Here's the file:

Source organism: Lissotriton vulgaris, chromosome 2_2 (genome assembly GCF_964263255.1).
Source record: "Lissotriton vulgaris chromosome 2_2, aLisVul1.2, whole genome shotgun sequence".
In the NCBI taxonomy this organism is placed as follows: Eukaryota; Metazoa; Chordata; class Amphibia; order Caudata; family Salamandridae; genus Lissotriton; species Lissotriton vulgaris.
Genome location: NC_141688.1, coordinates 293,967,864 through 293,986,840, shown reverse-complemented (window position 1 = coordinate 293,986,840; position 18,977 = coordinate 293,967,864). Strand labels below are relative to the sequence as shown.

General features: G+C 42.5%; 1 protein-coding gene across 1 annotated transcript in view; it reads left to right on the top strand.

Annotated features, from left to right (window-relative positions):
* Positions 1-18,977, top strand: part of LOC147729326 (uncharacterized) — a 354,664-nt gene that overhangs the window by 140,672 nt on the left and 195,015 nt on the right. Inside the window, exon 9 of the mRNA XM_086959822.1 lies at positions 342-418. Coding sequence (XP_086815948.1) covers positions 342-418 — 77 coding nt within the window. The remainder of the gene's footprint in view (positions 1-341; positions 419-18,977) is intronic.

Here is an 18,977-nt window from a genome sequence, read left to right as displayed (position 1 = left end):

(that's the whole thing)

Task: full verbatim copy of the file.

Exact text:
Source organism: Lissotriton vulgaris, chromosome 2_2 (genome assembly GCF_964263255.1).
Source record: "Lissotriton vulgaris chromosome 2_2, aLisVul1.2, whole genome shotgun sequence".
In the NCBI taxonomy this organism is placed as follows: Eukaryota; Metazoa; Chordata; class Amphibia; order Caudata; family Salamandridae; genus Lissotriton; species Lissotriton vulgaris.
Genome location: NC_141688.1, coordinates 293,967,864 through 293,986,840, shown reverse-complemented (window position 1 = coordinate 293,986,840; position 18,977 = coordinate 293,967,864). Strand labels below are relative to the sequence as shown.

General features: G+C 42.5%; 1 protein-coding gene across 1 annotated transcript in view; it reads left to right on the top strand.

Annotated features, from left to right (window-relative positions):
* Positions 1-18,977, top strand: part of LOC147729326 (uncharacterized) — a 354,664-nt gene that overhangs the window by 140,672 nt on the left and 195,015 nt on the right. Inside the window, exon 9 of the mRNA XM_086959822.1 lies at positions 342-418. Coding sequence (XP_086815948.1) covers positions 342-418 — 77 coding nt within the window. The remainder of the gene's footprint in view (positions 1-341; positions 419-18,977) is intronic.

Here is an 18,977-nt window from a genome sequence, read left to right as displayed (position 1 = left end):